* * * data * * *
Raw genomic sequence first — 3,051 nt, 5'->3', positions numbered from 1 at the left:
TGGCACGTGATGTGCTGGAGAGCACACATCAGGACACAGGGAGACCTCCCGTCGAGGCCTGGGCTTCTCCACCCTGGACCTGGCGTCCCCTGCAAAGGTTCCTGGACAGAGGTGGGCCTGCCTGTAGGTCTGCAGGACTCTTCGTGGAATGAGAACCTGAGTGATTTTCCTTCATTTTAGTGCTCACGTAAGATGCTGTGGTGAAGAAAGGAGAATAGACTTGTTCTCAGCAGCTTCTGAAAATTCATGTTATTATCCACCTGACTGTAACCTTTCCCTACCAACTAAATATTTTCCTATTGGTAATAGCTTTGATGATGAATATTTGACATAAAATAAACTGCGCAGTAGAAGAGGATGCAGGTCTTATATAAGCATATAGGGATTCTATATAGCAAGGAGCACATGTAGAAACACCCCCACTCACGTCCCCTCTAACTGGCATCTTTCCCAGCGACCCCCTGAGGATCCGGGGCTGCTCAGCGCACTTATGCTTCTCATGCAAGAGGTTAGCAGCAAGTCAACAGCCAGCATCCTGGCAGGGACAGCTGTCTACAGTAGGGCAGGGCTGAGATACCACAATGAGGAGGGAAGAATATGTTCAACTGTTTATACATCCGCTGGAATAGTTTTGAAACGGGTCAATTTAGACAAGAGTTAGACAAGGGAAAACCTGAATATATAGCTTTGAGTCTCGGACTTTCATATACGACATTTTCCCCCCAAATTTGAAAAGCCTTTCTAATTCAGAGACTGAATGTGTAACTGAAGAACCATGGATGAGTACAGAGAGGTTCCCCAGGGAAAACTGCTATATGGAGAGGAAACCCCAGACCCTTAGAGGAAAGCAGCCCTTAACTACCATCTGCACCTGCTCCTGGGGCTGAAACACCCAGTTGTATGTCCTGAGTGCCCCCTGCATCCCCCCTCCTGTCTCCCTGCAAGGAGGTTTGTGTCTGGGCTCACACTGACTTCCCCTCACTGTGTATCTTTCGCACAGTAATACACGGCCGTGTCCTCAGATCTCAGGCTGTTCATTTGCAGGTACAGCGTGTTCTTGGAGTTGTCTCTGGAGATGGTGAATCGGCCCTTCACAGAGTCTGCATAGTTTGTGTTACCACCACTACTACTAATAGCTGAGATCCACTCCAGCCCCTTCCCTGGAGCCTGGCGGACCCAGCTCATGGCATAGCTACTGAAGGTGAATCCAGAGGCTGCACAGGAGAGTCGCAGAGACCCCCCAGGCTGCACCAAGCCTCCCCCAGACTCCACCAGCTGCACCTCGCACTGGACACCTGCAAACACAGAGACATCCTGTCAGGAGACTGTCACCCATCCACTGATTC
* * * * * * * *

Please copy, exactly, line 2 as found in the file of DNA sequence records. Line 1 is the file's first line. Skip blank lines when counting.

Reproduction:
TGGCACGTGATGTGCTGGAGAGCACACATCAGGACACAGGGAGACCTCCCGTCGAGGCCTGGGCTTCTCCACCCTGGACCTGGCGTCCCCTGCAAAGGTTCCTGGACAGAGGTGGGCCTGCCTGTAGGTCTGCAGGACTCTTCGTGGAATGAGAACCTGAGTGATTTTCCTTCATTTTAGTGCTCACGTAAGATGCTGTGGTGAAGAAAGGAGAATAGACTTGTTCTCAGCAGCTTCTGAAAATTCATGTTATTATCCACCTGACTGTAACCTTTCCCTACCAACTAAATATTTTCCTATTGGTAATAGCTTTGATGATGAATATTTGACATAAAATAAACTGCGCAGTAGAAGAGGATGCAGGTCTTATATAAGCATATAGGGATTCTATATAGCAAGGAGCACATGTAGAAACACCCCCACTCACGTCCCCTCTAACTGGCATCTTTCCCAGCGACCCCCTGAGGATCCGGGGCTGCTCAGCGCACTTATGCTTCTCATGCAAGAGGTTAGCAGCAAGTCAACAGCCAGCATCCTGGCAGGGACAGCTGTCTACAGTAGGGCAGGGCTGAGATACCACAATGAGGAGGGAAGAATATGTTCAACTGTTTATACATCCGCTGGAATAGTTTTGAAACGGGTCAATTTAGACAAGAGTTAGACAAGGGAAAACCTGAATATATAGCTTTGAGTCTCGGACTTTCATATACGACATTTTCCCCCCAAATTTGAAAAGCCTTTCTAATTCAGAGACTGAATGTGTAACTGAAGAACCATGGATGAGTACAGAGAGGTTCCCCAGGGAAAACTGCTATATGGAGAGGAAACCCCAGACCCTTAGAGGAAAGCAGCCCTTAACTACCATCTGCACCTGCTCCTGGGGCTGAAACACCCAGTTGTATGTCCTGAGTGCCCCCTGCATCCCCCCTCCTGTCTCCCTGCAAGGAGGTTTGTGTCTGGGCTCACACTGACTTCCCCTCACTGTGTATCTTTCGCACAGTAATACACGGCCGTGTCCTCAGATCTCAGGCTGTTCATTTGCAGGTACAGCGTGTTCTTGGAGTTGTCTCTGGAGATGGTGAATCGGCCCTTCACAGAGTCTGCATAGTTTGTGTTACCACCACTACTACTAATAGCTGAGATCCACTCCAGCCCCTTCCCTGGAGCCTGGCGGACCCAGCTCATGGCATAGCTACTGAAGGTGAATCCAGAGGCTGCACAGGAGAGTCGCAGAGACCCCCCAGGCTGCACCAAGCCTCCCCCAGACTCCACCAGCTGCACCTCGCACTGGACACCTGCAAACACAGAGACATCCTGTCAGGAGACTGTCACCCATCCACTGATTC